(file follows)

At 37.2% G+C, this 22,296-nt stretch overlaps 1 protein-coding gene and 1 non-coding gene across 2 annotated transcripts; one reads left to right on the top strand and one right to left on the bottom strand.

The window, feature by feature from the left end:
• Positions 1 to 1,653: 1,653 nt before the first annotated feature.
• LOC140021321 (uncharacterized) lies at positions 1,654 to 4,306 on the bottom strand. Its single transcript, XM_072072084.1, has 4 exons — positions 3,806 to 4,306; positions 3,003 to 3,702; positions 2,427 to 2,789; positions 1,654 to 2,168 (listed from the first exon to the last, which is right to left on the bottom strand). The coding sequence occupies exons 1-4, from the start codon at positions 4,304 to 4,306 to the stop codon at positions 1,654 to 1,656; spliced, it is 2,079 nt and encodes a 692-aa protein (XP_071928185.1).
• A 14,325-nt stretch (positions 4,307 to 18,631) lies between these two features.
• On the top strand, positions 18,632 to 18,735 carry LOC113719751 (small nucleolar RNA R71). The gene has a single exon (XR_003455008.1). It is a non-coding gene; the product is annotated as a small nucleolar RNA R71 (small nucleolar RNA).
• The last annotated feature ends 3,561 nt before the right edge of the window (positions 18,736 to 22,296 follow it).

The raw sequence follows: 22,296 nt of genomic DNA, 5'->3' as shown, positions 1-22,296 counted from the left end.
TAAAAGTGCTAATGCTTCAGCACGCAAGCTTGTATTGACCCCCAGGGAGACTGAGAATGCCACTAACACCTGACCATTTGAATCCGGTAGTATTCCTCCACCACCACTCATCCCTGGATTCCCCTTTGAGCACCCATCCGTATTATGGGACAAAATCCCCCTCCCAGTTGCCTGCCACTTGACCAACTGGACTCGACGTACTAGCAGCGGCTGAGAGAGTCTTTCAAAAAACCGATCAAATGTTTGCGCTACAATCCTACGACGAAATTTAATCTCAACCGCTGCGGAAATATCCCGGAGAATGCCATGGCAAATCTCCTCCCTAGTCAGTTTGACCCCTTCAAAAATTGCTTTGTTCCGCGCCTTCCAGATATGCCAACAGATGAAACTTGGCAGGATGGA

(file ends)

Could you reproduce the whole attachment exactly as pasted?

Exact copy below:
At 37.2% G+C, this 22,296-nt stretch overlaps 1 protein-coding gene and 1 non-coding gene across 2 annotated transcripts; one reads left to right on the top strand and one right to left on the bottom strand.

The window, feature by feature from the left end:
• Positions 1 to 1,653: 1,653 nt before the first annotated feature.
• LOC140021321 (uncharacterized) lies at positions 1,654 to 4,306 on the bottom strand. Its single transcript, XM_072072084.1, has 4 exons — positions 3,806 to 4,306; positions 3,003 to 3,702; positions 2,427 to 2,789; positions 1,654 to 2,168 (listed from the first exon to the last, which is right to left on the bottom strand). The coding sequence occupies exons 1-4, from the start codon at positions 4,304 to 4,306 to the stop codon at positions 1,654 to 1,656; spliced, it is 2,079 nt and encodes a 692-aa protein (XP_071928185.1).
• A 14,325-nt stretch (positions 4,307 to 18,631) lies between these two features.
• On the top strand, positions 18,632 to 18,735 carry LOC113719751 (small nucleolar RNA R71). The gene has a single exon (XR_003455008.1). It is a non-coding gene; the product is annotated as a small nucleolar RNA R71 (small nucleolar RNA).
• The last annotated feature ends 3,561 nt before the right edge of the window (positions 18,736 to 22,296 follow it).

The raw sequence follows: 22,296 nt of genomic DNA, 5'->3' as shown, positions 1-22,296 counted from the left end.
TAAAAGTGCTAATGCTTCAGCACGCAAGCTTGTATTGACCCCCAGGGAGACTGAGAATGCCACTAACACCTGACCATTTGAATCCGGTAGTATTCCTCCACCACCACTCATCCCTGGATTCCCCTTTGAGCACCCATCCGTATTATGGGACAAAATCCCCCTCCCAGTTGCCTGCCACTTGACCAACTGGACTCGACGTACTAGCAGCGGCTGAGAGAGTCTTTCAAAAAACCGATCAAATGTTTGCGCTACAATCCTACGACGAAATTTAATCTCAACCGCTGCGGAAATATCCCGGAGAATGCCATGGCAAATCTCCTCCCTAGTCAGTTTGACCCCTTCAAAAATTGCTTTGTTCCGCGCCTTCCAGATATGCCAACAGATGAAACTTGGCAGGATGGA